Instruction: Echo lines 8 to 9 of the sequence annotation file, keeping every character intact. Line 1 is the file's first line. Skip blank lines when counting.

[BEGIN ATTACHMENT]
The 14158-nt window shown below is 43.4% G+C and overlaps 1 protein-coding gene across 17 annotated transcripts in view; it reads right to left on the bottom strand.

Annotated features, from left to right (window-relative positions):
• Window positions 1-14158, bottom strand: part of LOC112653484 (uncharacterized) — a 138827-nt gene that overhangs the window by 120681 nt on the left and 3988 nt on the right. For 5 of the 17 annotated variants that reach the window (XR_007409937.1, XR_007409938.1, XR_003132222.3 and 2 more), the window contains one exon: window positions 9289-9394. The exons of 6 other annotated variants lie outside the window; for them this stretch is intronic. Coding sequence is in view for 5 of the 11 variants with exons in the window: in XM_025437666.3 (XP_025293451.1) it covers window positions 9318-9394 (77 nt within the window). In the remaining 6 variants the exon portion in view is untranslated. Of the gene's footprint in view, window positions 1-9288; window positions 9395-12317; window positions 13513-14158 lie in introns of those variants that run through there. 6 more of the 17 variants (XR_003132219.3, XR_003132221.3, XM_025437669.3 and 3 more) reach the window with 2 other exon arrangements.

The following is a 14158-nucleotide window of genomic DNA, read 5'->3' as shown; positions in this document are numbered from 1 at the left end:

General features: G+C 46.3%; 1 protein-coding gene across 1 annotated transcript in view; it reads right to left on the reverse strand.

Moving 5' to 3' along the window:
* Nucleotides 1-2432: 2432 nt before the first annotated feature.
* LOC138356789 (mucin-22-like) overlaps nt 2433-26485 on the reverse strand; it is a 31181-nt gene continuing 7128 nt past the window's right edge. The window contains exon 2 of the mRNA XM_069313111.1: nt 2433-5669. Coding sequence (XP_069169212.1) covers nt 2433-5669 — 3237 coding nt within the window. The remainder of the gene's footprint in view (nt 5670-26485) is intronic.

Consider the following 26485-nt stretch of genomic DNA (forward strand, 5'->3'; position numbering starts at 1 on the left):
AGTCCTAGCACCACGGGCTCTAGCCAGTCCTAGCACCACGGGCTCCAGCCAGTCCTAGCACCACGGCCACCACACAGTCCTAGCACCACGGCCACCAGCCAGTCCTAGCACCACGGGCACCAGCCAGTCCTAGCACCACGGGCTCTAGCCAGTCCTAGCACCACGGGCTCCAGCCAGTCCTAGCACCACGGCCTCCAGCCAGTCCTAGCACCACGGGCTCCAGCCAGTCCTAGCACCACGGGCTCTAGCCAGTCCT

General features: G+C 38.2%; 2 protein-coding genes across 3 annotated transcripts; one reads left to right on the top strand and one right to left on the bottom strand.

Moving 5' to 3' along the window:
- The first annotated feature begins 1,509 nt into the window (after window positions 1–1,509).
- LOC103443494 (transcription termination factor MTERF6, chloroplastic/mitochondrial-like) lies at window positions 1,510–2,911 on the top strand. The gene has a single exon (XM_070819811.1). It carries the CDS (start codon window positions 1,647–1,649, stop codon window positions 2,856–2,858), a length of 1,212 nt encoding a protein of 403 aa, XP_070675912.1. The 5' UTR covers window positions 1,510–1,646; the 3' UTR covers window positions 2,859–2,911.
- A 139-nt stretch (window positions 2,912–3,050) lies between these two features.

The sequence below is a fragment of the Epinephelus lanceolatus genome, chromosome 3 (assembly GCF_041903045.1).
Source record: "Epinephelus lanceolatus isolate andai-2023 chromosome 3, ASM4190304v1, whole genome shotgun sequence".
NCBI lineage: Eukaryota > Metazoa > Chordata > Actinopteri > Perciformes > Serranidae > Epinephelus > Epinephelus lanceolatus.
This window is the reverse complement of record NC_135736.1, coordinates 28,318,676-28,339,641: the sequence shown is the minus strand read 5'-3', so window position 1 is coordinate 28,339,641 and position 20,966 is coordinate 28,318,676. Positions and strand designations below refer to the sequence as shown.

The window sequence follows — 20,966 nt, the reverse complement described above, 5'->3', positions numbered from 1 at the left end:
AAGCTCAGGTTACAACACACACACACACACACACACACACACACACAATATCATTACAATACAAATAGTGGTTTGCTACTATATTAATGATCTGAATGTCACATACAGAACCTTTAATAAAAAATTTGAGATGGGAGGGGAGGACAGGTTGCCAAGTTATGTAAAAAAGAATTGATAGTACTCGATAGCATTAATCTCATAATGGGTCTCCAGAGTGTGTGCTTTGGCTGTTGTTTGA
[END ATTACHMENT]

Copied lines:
* LOC138356789 (mucin-22-like) overlaps nt 2433-26485 on the reverse strand; it is a 31181-nt gene continuing 7128 nt past the window's right edge. The window contains exon 2 of the mRNA XM_069313111.1: nt 2433-5669. Coding sequence (XP_069169212.1) covers nt 2433-5669 — 3237 coding nt within the window. The remainder of the gene's footprint in view (nt 5670-26485) is intronic.

Consider the following 26485-nt stretch of genomic DNA (forward strand, 5'->3'; position numbering starts at 1 on the left):